The big data question

All the presentations can be viewed on slideshare, but there were some particular moments that I think are worth picking out:

The JISC deputy, Prof. David Baker was first up. His presentation, ‘A Vision for Resource Discovery‘ should be compulsory reading for university librarians. See, in particular, slides #6 (guiding principles of the RDTF), #8 (a future state of the art by 2012), and #11 (key themes).

Slide from David Baker's presentation Slide from David Baker's presentation Slide from David Baker's presentation

Following this introduction, there were three ‘perspectives’, short presentations “reflecting on the real world motivations and efforts involved in opening up bibliographic, archival and museums data to the wider world”: from the National Maritime Museum, the National Archives

…and from Ed Chamberlain of (Jerome’s ‘sister project‘) COMET (Cambridge Open METadata), the perspective from Cambridge University Library on opening up access to their non-inconsiderable bibliographic data. N.B. slides #4 (what does COMET entail?), #9 (licensing) and—more than anything else—slide #16 (“beyond bibliography”).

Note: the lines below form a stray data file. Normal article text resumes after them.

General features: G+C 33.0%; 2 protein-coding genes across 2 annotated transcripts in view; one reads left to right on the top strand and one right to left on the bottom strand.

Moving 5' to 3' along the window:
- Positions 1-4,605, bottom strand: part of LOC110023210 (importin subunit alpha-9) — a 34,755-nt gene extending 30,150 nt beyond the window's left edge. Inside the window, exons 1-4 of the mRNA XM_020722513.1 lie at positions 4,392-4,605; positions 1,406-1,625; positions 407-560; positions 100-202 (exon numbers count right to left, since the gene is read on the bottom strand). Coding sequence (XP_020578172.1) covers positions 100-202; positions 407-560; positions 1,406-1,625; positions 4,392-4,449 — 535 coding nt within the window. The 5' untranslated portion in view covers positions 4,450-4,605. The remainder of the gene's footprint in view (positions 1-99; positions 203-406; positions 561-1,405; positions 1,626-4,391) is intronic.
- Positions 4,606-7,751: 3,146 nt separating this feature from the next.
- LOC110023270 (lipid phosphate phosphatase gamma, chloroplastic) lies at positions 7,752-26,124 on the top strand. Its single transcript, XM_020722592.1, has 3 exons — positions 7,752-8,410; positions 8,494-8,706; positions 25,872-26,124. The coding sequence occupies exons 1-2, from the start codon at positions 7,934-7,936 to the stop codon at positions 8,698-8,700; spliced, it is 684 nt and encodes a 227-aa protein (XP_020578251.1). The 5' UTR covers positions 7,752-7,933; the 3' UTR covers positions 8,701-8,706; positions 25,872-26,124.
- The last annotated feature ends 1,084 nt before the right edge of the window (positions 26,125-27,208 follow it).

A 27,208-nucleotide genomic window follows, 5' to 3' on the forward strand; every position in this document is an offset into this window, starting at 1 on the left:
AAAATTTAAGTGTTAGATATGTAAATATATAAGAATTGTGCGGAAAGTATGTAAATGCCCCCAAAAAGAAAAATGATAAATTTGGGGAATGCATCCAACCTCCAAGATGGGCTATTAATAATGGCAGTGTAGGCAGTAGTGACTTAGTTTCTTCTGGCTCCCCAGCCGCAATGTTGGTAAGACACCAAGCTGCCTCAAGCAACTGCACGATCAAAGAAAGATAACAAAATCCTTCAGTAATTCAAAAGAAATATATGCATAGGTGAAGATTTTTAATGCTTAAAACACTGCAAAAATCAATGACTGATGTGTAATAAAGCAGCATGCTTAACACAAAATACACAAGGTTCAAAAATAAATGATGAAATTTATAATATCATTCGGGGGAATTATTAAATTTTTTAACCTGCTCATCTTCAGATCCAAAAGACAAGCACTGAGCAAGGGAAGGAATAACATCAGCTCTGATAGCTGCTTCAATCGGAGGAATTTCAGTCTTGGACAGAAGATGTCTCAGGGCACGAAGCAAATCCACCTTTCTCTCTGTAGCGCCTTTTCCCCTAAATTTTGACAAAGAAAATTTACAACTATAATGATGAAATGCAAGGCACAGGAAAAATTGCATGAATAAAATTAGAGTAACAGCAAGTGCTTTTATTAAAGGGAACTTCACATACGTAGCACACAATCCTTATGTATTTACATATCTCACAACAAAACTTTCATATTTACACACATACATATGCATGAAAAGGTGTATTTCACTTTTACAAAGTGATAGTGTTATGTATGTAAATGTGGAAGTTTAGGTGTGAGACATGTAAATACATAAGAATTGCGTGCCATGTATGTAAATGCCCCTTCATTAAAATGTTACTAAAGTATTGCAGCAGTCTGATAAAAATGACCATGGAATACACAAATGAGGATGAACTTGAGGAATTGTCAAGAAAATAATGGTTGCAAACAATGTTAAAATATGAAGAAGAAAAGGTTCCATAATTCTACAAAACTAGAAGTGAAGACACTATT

Slide from Ed Chamberlain's presentation Slide from Ed Chamberlain's presentation Slide from Ed Chamberlain's presentation

The first breakout/discussion session which I sat in on looked at technical and licencing constraints to opening up access to [bib] data. This was the point at which the tortured business metaphors started to pile up. ‘Buckets’ of data. ‘Elastic’ buckets that can expand to include any kind of data. And (my personal contribution, continuing the wet theme): data often exist at the bottom of a ‘well’. Just because a well is open at the top, it doesn’t necessarily make it easy to get the water out! You need another kind of bucket – a service bucket that makes it possible to extract and make use of the water. Sorry, data. What were we talking about again?